More to come.  I promise.

When the Snows Melt

                              Jack-in-the-hedge, or Garlic Mustard.  Native to the UK.  An invasive species, but it's yummy.

                              Jack-in-the-hedge, or Garlic Mustard.  Native to the UK.  An invasive species, but it's yummy.

It goes without saying that this was the first real winter in many years, rivaled only by those I experienced when I was a kid.  I remember the snows being deeper then, though...or maybe it was just that I was smaller; but I can never recall the abundance of close-to-zero days and nights we had this season.  

Winter has not lost its grip.  Like a weary traveler come home, it is not wishing to depart again so soon.  Frost outlined the blades of grass struggling out on the lawn.  Crystalline patterns were etched on car windows on my bike ride to school this morning.  Smoke is still coming from the chimney, and the sawdust is still accumulating outside the woodshed--all marks that winter still wishes to have it's say on our planting schedule.

Nonetheless, I have in the past few days put spinach, kale, mustard green, beet, and lettuce seeds in the ground in hopes that the soil has warmed enough in the sun for decent germination.  Always an experiment, this farming thing.  Tubers went in as well.  I dug up part of our patch of Jerusalem Artichokes (or "Sunchokes") and planted scores of their ginger-looking appendages in a few beds around the house.  Potatoes were planted just yesterday in random containers.  This year I have red, gold, and purple potatoes in addition, of course, to James' assorted stock of fingerlings and such.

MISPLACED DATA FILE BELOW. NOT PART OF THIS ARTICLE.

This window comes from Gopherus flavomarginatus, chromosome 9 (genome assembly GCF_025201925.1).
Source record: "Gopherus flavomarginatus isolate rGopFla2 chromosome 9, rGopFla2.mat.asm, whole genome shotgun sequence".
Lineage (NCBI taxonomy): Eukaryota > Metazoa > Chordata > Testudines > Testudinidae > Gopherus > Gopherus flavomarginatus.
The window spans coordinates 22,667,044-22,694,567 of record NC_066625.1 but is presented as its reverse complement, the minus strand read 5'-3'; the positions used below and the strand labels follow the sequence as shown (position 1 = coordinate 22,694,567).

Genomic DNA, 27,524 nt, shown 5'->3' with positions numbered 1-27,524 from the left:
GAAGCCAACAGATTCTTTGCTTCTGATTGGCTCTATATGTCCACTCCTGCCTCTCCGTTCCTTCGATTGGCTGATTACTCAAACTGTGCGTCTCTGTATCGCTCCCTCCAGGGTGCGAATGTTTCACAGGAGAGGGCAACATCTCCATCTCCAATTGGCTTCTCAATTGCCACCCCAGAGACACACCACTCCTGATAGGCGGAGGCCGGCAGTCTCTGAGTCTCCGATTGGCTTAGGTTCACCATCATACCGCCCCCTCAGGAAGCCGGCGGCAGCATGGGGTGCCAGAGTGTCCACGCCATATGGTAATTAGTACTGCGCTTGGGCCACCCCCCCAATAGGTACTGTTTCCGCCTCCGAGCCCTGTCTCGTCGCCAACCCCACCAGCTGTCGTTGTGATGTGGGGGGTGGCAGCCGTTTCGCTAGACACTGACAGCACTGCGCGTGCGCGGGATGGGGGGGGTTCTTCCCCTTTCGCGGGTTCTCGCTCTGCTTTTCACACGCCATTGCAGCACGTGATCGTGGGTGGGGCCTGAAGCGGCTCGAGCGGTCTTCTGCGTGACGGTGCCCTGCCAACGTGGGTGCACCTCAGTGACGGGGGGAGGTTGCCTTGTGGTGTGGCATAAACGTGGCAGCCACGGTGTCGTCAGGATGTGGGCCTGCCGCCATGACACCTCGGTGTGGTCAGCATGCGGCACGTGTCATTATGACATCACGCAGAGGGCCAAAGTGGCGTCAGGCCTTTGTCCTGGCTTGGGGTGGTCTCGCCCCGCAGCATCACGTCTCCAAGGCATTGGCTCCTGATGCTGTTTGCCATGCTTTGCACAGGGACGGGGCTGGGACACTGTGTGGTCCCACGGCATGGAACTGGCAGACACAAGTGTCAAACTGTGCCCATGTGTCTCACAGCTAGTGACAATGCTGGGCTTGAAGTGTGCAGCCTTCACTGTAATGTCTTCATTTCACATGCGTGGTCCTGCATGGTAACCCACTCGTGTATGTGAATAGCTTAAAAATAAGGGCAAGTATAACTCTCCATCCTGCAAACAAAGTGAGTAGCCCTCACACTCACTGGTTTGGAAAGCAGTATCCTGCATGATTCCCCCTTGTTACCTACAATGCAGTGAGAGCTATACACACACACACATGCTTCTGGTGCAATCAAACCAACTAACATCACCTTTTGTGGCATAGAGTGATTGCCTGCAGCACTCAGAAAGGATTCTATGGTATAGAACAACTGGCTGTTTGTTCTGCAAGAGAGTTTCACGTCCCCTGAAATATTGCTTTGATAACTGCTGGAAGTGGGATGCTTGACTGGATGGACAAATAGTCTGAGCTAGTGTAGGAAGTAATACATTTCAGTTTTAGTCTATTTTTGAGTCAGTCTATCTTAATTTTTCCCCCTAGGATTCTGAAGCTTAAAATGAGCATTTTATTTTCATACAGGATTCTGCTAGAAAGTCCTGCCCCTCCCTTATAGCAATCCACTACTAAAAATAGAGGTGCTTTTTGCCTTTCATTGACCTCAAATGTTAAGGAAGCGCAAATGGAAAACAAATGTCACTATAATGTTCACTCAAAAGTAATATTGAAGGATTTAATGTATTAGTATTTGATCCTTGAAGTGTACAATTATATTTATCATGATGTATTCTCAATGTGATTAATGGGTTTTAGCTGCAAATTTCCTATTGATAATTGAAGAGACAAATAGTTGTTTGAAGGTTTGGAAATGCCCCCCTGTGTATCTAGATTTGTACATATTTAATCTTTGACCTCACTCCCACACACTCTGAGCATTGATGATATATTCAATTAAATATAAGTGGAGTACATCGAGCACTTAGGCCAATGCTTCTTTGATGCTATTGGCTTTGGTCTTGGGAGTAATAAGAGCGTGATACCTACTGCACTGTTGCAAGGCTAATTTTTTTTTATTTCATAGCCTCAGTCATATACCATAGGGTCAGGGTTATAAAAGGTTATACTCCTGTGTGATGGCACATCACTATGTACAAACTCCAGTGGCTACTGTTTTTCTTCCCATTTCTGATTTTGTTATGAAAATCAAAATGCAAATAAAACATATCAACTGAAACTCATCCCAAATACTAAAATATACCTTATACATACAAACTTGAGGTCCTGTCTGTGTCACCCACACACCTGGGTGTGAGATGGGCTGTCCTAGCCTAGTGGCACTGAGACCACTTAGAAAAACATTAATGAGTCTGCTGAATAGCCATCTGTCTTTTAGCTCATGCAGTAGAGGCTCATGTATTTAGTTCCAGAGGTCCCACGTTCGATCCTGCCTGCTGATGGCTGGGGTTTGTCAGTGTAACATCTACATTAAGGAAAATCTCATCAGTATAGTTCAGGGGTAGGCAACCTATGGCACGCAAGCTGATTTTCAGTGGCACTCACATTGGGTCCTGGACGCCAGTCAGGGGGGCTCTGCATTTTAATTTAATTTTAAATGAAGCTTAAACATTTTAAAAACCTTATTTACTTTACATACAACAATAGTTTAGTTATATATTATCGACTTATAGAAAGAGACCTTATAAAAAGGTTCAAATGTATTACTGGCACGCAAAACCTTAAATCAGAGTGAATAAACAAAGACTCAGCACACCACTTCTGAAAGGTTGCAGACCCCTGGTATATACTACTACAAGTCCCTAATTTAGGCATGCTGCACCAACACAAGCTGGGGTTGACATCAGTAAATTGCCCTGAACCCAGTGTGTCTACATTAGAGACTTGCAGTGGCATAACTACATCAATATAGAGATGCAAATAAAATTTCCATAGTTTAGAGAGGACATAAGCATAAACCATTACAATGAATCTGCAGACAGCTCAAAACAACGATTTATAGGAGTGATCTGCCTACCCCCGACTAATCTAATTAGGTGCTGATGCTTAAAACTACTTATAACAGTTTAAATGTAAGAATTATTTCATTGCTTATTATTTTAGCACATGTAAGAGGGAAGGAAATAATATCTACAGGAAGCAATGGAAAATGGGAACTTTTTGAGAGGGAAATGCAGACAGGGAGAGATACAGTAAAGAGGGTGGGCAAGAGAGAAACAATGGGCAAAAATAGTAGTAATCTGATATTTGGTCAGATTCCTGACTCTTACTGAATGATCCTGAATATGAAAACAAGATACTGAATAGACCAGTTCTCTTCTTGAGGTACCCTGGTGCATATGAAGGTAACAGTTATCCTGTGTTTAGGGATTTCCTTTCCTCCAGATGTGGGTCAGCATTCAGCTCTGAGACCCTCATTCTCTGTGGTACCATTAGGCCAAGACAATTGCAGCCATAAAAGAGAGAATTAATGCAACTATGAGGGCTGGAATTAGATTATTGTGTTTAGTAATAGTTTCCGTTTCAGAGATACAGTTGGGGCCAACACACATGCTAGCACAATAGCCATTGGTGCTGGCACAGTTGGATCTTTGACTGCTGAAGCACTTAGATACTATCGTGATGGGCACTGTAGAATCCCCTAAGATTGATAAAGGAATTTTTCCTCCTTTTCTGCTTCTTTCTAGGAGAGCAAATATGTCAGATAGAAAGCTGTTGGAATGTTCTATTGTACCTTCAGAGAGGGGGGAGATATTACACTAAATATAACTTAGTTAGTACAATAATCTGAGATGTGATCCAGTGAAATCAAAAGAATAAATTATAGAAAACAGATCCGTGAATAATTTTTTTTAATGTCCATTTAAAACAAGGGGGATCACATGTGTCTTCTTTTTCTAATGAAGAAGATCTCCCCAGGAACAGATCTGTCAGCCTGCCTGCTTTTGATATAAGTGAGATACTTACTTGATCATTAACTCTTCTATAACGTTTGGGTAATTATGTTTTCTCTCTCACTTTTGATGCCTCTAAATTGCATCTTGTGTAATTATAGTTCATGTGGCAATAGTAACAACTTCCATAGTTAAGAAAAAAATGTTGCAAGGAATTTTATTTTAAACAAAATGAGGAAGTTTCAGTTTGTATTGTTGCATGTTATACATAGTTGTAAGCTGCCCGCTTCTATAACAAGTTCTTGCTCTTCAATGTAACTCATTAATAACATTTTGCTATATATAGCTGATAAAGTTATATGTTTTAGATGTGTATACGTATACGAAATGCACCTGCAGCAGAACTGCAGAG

And not to mention all of the cute little seedlings springing up under fluorescent lights indoors--the tomatoes, peppers, tomatillos, a whole assortment of herbs and flowers, and so forth.  They look happy despite the still-cold outside temperatures.  I think they are delighted to be inside with the wood fire.  

There is some harvesting to do already, though only for edible wild plants.  Wild Garlic and Garlic Mustard, or "Jack-in-the-Hedge," as the Brits call it, has made its appearance in legions all through the woods surrounding the house.  Wild garlic is the oniony-looking stuff that springs up in grassy, chive-like patches.  Good tasting stuff!  But my favorite of the edible wilds has got to be the Jack-in-the-Hedge.  It's excellent mixed in with salads, put in stir-fries in the last minute of cooking, or made into a pesto.  I'll even munch on it raw when I'm meandering through the trees behind the house.  It's pretty unmistakable stuff, and it pops up everywhere--even in town.  I've included some pictures so that you can identify these things yourself.  As always with wild foraging, err on the side of caution, though the Wild Garlic and Jack-in-the-Hedge are easily identified and aren't to be confused with anything poisonous.  I also recommend getting a wild edibles book so you can identify other free-growing tasty foods.  By the way, Morel season is coming!  Best of luck out there, intrepid wild foodies...    

           Wild Garlic; it grows all over the place.

           Wild Garlic; it grows all over the place.

                                    Wild Garlic bulbs.

                                    Wild Garlic bulbs.